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Erdogan renews call for safe zone in northern Syria

The Turkish president said his proposed safe zone would require a no fly zone [Anadolu]

Date of publication: 14 February, 2017

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Turkish President Recep Tayyip Erdogan on Monday renewed his calls for the establishment of a "safe zone" in northern Syria where refugees could be housed.

Turkish President Recep Tayyip Erdogan on Monday renewed his calls for the establishment of a "safe zone" in northern Syria where refugees could be housed.

"Our objective here is (to establish) an area of at least 4,000, 5,000 square kilometres free from terrorism, to create a safe zone," Erdogan said in a televised speech in Bahrain, which he’s visiting as part of a Gulf tour.

Erdogan added the area would also require a "no-fly" zone.

Turkey has repeatedly called for such a zone, which it believes could help to alleviate the burden of accommodating Syrian refugees fleeing the violence in their country.

Late last month, US media reported the Pentagon would be given 90 days to draw up a plan to set up "safe zones" which Turkey said it would watch closely.

The plan has gained support by Syria’s neighbours who bare the brunt of the Syrian refugee crisis, however it has been met with resistance by UN officials.

Earlier this month, Filippo Grandi, the UN High Commissioner on Refugees said Syria was not the right place for such an initiative.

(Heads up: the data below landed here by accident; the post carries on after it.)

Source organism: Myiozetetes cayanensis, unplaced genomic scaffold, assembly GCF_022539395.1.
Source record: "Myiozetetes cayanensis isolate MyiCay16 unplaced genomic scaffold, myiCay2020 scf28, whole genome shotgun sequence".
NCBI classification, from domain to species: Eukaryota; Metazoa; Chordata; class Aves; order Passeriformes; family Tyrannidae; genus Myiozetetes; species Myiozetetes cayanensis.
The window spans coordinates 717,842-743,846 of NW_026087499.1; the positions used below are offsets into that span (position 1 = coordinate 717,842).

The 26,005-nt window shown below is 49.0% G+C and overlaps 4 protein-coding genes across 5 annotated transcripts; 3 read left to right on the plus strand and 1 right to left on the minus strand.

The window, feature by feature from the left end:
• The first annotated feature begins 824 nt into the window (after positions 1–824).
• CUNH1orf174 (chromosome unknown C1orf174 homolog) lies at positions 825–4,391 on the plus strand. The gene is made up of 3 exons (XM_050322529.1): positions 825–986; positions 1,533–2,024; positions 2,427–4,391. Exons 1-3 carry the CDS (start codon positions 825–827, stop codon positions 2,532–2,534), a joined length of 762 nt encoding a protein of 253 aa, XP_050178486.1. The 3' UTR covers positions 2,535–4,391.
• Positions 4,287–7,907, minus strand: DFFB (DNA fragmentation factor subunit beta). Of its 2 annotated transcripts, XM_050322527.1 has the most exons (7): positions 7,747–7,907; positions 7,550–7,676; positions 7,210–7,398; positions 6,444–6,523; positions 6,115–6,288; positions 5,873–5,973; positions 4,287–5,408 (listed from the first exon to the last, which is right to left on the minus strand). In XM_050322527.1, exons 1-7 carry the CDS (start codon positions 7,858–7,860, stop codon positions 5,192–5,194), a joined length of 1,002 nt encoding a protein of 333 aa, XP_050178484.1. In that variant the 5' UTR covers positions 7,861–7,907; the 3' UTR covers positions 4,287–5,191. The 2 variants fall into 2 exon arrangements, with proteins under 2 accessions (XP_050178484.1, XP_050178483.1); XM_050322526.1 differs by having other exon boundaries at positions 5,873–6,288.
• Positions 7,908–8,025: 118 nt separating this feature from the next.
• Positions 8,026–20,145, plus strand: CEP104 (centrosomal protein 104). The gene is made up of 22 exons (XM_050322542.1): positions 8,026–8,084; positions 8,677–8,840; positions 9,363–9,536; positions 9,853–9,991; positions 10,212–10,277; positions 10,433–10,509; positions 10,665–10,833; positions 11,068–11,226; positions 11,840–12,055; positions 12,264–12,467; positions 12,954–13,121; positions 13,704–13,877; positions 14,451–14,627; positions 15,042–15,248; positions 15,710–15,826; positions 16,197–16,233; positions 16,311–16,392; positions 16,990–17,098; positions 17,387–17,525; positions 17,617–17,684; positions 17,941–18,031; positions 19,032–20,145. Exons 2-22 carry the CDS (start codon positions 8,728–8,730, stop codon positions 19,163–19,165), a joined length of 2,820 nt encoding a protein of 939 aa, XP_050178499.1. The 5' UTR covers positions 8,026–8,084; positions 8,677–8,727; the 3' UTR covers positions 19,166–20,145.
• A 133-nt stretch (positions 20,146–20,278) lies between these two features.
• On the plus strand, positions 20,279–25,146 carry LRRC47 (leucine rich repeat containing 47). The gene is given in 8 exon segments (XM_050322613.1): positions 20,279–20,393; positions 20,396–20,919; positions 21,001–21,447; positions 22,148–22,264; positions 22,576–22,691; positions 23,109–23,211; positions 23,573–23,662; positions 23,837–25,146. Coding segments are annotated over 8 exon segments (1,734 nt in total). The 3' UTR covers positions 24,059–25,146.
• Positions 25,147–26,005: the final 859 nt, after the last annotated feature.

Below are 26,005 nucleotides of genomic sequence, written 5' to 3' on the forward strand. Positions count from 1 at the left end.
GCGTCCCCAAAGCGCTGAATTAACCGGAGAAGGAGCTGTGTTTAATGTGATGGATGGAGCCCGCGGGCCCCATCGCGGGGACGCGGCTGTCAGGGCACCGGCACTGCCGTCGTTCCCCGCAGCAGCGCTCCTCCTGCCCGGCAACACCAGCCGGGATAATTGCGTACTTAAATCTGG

“Let’s not waste time planning safe zones that will not be set up because they will not be safe for people to go back,” Grandi said.

“Let us concentrate on making peace so that everywhere becomes safe. That should be the investment,” he said.

Turkey currently hosts over 2.7 million Syrian refugees according to the UN High Commission for Refugees.

The Syrian conflict began when the Baath regime, in power since 1963 and led by President Bashar al-Assad, responded with military force to peaceful protests demanding democratic reforms during the Arab Spring wave of uprisings, triggering an armed rebellion fueled by mass defections from the Syrian army.

According to independent monitors, hundreds of thousands of civilians have been killed in the war, mostly by the regime and its powerful allies, and millions have been displaced both inside and outside of Syria.

The brutal tactics pursued mainly by the regime, which have included the use of chemical weapons, sieges, mass executions and torture against civilians have led to war crimes investigations.

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